The university is partnering with scientists from Israel to help solve the nitrogen conundrum in wheat
By Pat Melgares, KSRE News Service
MANHATTAN, Kan. — Kansas State University researchers have received funding that will pair them with Israeli scientists on a project that will use precision agriculture tools to solve what one official calls a “nitrogen conundrum” in wheat.
Raj Khosla, head of K-State’s Department of Agronomy, said K-State and partners at the Hebrew University of Jerusalem were awarded $310,000 from the Binational Agriculture Research and Development Foundation (BARD), to explore ways to enhance nitrogen use in wheat. Khosla said this funding is in addition to $310,000 funding provided by BARD for a research project focused on smart sampling.
“It’s a priority for farmers in Kansas that they want to increase yield in wheat, or any other crop,” Khosla said. “But wheat is tricky. The moment you start working on yield alone, it may impact the protein content of wheat if not supplemented with balanced nutrition, particularly nitrogen.”
Nitrogen application conundrum
Khosla said applying nitrogen often creates a conundrum for farmers.
“If you apply too much nitrogen, wheat may lodge [fall toward the ground]. If you apply too little, you don’t have enough protein. There couldn’t be a better example of the need for precision tools than this.”
“Our team will focus on co-creating spatiotemporal techniques for precision nitrogen management that accounts for both macro-scale [soil] and micro-scale [crop] variability, together with weather parameters,” he said.
Precision agriculture technologies include such innovations as equipment guidance and automatic steering; yield monitoring; remote sensing; in-field electronic sensors; section and row control on planters, sprayers and fertilizer applicators; and spatial data management systems.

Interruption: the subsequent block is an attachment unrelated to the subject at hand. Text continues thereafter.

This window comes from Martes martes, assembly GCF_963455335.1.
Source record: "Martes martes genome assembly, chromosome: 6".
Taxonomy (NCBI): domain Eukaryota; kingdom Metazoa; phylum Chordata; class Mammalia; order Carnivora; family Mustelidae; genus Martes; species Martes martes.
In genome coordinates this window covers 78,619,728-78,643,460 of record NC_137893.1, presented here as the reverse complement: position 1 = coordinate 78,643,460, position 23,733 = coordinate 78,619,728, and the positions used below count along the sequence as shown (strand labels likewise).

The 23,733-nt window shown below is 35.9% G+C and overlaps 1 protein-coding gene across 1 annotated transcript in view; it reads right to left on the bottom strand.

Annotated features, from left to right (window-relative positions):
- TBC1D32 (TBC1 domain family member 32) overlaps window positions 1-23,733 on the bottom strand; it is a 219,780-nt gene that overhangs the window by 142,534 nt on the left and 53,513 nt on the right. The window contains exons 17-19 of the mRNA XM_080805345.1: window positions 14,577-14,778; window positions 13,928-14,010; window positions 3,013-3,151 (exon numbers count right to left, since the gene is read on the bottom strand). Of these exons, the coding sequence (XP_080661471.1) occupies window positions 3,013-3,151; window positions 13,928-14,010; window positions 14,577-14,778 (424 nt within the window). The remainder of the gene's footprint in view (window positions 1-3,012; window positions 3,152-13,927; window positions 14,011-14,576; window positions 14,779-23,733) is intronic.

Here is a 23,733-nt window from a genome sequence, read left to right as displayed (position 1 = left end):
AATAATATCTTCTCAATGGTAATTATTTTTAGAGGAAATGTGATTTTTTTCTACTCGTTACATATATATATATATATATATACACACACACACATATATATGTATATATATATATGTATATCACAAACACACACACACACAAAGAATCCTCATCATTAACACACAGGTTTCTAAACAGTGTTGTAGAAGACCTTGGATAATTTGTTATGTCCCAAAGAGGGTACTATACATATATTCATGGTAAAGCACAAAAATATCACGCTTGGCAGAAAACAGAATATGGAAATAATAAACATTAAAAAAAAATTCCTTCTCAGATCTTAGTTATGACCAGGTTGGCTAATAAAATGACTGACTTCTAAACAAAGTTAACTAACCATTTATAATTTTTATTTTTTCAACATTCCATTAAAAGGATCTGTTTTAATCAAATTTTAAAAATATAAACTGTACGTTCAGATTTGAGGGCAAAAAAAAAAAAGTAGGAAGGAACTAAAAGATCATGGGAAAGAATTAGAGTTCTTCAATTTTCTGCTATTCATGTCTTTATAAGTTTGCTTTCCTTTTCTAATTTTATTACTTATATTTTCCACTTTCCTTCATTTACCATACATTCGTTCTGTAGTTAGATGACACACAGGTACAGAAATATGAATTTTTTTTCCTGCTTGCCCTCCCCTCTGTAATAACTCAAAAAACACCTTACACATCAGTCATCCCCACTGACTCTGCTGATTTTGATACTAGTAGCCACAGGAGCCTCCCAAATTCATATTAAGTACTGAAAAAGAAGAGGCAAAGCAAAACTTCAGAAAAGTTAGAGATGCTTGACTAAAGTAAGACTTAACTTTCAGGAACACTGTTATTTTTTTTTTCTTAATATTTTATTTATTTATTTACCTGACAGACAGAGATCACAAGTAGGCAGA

Khosla said the research team will benefit from his 20-plus years of experience using precision agriculture tools in studies with corn.
“We said to ourselves, ‘We don’t want to go through that same 20-year discovery process in wheat,’” he said. “We are taking what we’ve learned from precision corn management and going full speed on a three-year project. Our focus is on wheat [in the U.S. and Israel], using the best geospatial tools available to us today, in order to address that nitrogen conundrum.”
BARD was established in 1977 to support collaborative agricultural research in areas of mutual interest to Israeli and U.S. scientists. Since that time, the organization estimates it has provided $315 million in competitive research funds. K-State President Richard Linton serves on its board of directors.
The joint project between K-State and the Hebrew University of Jerusalem is expected to launch in early 2024. In addition to Khosla, the principal investigator on the project is Ittai Herrmann, senior lecturer and assistant professor in the Plant Sensing Laboratory at the Hebrew University of Jerusalem.
Additional collaborating investigators include K-State agronomy department members Jeffrey Siegfried and Dipankar Mandal, and Roi Ben-David of the Institute of Plant Science at the Volcani Center in Israel.
“This is good for Kansas farmers, because the brightest young minds are coming together from two nations for a highly innovative, science-based, decision-making process on both sides to make wheat more productive, more nitrogen use-efficient — and doing all of that while being good to the environment,” Khosla said.
Source: Kansas State Research and Extension News Service